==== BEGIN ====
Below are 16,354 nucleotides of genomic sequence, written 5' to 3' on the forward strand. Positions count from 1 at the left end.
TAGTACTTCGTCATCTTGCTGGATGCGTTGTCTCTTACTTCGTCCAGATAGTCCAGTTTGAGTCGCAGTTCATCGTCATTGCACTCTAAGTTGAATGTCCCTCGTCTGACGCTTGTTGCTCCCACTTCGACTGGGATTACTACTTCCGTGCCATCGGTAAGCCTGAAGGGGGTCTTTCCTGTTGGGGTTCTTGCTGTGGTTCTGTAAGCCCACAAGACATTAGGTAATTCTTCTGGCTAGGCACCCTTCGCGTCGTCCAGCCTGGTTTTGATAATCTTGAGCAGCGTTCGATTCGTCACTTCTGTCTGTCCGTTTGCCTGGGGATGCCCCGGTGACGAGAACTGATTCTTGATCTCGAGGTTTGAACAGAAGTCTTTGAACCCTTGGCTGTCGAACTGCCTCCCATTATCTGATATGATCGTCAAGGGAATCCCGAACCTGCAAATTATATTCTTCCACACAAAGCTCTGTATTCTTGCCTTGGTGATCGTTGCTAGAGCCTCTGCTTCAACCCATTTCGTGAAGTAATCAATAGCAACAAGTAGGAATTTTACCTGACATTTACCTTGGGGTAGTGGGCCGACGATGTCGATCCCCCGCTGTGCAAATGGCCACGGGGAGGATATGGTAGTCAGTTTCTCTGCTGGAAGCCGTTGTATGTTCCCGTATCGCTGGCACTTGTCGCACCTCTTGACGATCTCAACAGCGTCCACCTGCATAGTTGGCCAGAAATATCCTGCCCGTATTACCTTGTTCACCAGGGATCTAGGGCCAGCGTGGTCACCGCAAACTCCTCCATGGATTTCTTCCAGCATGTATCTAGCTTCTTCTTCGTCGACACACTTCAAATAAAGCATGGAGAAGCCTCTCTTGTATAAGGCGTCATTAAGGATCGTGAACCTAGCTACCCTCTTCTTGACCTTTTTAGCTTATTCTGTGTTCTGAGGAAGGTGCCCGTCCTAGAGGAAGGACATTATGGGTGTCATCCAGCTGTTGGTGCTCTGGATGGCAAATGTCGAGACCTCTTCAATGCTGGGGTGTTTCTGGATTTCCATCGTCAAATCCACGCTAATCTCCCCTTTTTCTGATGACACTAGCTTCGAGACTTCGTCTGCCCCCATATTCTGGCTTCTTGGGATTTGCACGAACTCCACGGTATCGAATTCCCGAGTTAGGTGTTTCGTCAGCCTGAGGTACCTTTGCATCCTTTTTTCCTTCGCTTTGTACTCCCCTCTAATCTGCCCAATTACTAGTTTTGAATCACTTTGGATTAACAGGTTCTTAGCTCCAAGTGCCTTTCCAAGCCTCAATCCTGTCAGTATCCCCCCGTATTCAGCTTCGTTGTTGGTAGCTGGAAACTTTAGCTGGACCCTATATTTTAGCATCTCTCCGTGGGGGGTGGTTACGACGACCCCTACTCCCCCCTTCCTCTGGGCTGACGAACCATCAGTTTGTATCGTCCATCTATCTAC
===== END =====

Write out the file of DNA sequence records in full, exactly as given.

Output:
Below are 16,354 nucleotides of genomic sequence, written 5' to 3' on the forward strand. Positions count from 1 at the left end.
TAGTACTTCGTCATCTTGCTGGATGCGTTGTCTCTTACTTCGTCCAGATAGTCCAGTTTGAGTCGCAGTTCATCGTCATTGCACTCTAAGTTGAATGTCCCTCGTCTGACGCTTGTTGCTCCCACTTCGACTGGGATTACTACTTCCGTGCCATCGGTAAGCCTGAAGGGGGTCTTTCCTGTTGGGGTTCTTGCTGTGGTTCTGTAAGCCCACAAGACATTAGGTAATTCTTCTGGCTAGGCACCCTTCGCGTCGTCCAGCCTGGTTTTGATAATCTTGAGCAGCGTTCGATTCGTCACTTCTGTCTGTCCGTTTGCCTGGGGATGCCCCGGTGACGAGAACTGATTCTTGATCTCGAGGTTTGAACAGAAGTCTTTGAACCCTTGGCTGTCGAACTGCCTCCCATTATCTGATATGATCGTCAAGGGAATCCCGAACCTGCAAATTATATTCTTCCACACAAAGCTCTGTATTCTTGCCTTGGTGATCGTTGCTAGAGCCTCTGCTTCAACCCATTTCGTGAAGTAATCAATAGCAACAAGTAGGAATTTTACCTGACATTTACCTTGGGGTAGTGGGCCGACGATGTCGATCCCCCGCTGTGCAAATGGCCACGGGGAGGATATGGTAGTCAGTTTCTCTGCTGGAAGCCGTTGTATGTTCCCGTATCGCTGGCACTTGTCGCACCTCTTGACGATCTCAACAGCGTCCACCTGCATAGTTGGCCAGAAATATCCTGCCCGTATTACCTTGTTCACCAGGGATCTAGGGCCAGCGTGGTCACCGCAAACTCCTCCATGGATTTCTTCCAGCATGTATCTAGCTTCTTCTTCGTCGACACACTTCAAATAAAGCATGGAGAAGCCTCTCTTGTATAAGGCGTCATTAAGGATCGTGAACCTAGCTACCCTCTTCTTGACCTTTTTAGCTTATTCTGTGTTCTGAGGAAGGTGCCCGTCCTAGAGGAAGGACATTATGGGTGTCATCCAGCTGTTGGTGCTCTGGATGGCAAATGTCGAGACCTCTTCAATGCTGGGGTGTTTCTGGATTTCCATCGTCAAATCCACGCTAATCTCCCCTTTTTCTGATGACACTAGCTTCGAGACTTCGTCTGCCCCCATATTCTGGCTTCTTGGGATTTGCACGAACTCCACGGTATCGAATTCCCGAGTTAGGTGTTTCGTCAGCCTGAGGTACCTTTGCATCCTTTTTTCCTTCGCTTTGTACTCCCCTCTAATCTGCCCAATTACTAGTTTTGAATCACTTTGGATTAACAGGTTCTTAGCTCCAAGTGCCTTTCCAAGCCTCAATCCTGTCAGTATCCCCCCGTATTCAGCTTCGTTGTTGGTAGCTGGAAACTTTAGCTGGACCCTATATTTTAGCATCTCTCCGTGGGGGGTGGTTACGACGACCCCTACTCCCCCCTTCCTCTGGGCTGACGAACCATCAGTTTGTATCGTCCATCTATCTAC